He persuaded his dad to help him build a pond in his own back yard, using a pool liner. They filled it with lily pads. Aresco collected the bullfrogs from the wetlands and put them in his own pond, to keep them safe.
He lives close to Lake Jackson now, close to the turtles. But even then, he's restless.
"It's really hard to be at home and know there could be a soft-shellclimbing over that fence."
Sometimes he takes another trip out to U.S. 27, just to check.
"The roar of an 18-wheeler is followed by a blast of air as it passes. Hidden in the low brush at the edge of U.S. 27 near Tallahassee is a Florida cooter, a turtle that hatched from an egg on the shores of Lake Jackson 15 years ago. She grew large living in the lake, but today she must leave. The lake waters had been slowly receding for months, and this morning she crawled out of a muddy drying pool to begin a dangerous migration to find new water. Ancient instincts directed her west, somehow knowing that there was water in the distance.
"She forced her large armored body through the thick vegetation, and by afternoon she had slowly climbed the steep slope that leads to the highway, sliding back down several times before reaching the top. After pausing to rest, she leaves the cover of the roadside brush and stretches her neck to use all her senses to guide her. Water and a new home are only a few hundred yards away, but the landscape between her and her goal is strangely unfamiliar. She could not know that the short stretch of open ground ahead is a killing zone for turtles; she only knows that she must cross to the other side.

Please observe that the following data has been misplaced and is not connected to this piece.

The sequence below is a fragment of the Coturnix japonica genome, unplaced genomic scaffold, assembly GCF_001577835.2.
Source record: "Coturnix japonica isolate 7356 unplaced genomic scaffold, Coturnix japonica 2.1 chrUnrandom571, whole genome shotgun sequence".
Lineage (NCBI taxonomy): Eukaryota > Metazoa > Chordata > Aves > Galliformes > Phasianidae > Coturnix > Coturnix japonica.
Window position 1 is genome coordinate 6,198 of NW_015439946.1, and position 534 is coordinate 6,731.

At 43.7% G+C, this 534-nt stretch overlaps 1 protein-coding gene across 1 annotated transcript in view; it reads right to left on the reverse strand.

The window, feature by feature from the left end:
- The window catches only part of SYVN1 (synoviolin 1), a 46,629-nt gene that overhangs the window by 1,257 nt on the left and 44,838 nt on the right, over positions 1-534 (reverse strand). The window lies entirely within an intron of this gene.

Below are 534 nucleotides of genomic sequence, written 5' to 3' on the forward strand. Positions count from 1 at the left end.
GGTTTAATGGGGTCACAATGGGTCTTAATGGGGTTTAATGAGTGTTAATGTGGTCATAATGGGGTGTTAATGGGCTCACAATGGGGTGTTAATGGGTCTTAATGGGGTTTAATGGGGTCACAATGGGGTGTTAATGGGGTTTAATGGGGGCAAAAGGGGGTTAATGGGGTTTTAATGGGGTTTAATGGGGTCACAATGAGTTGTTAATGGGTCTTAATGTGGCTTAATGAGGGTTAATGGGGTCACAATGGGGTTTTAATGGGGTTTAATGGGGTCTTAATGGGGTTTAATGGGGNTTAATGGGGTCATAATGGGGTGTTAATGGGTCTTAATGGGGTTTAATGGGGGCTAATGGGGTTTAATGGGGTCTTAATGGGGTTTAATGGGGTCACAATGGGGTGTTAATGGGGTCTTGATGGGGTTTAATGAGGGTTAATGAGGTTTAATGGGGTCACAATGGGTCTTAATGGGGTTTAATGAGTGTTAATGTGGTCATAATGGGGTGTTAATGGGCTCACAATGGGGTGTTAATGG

"Driving north on U.S. 27, I squint my eyes and see the familiar silhouette from a quarter-mile away. I quickly pull my truck off the road, get out and race toward her. I would have only a few seconds to save her. A line of rush hour traffic is rapidly approaching and the turtle, paused in the center of the northbound lane, is confused and trying to get a bearing on her position. Seeing me running toward her, she pulls her head into the safety of her shell, not aware that the real danger is the rolling thunder of the machines piloted by motorists oblivious to her plight. I snatch her off the road and look back as 20 sets of wheels rocket over the spot where she had rested only moments before."
-- Matt Aresco, writing in "Florida Wildlife" magazine.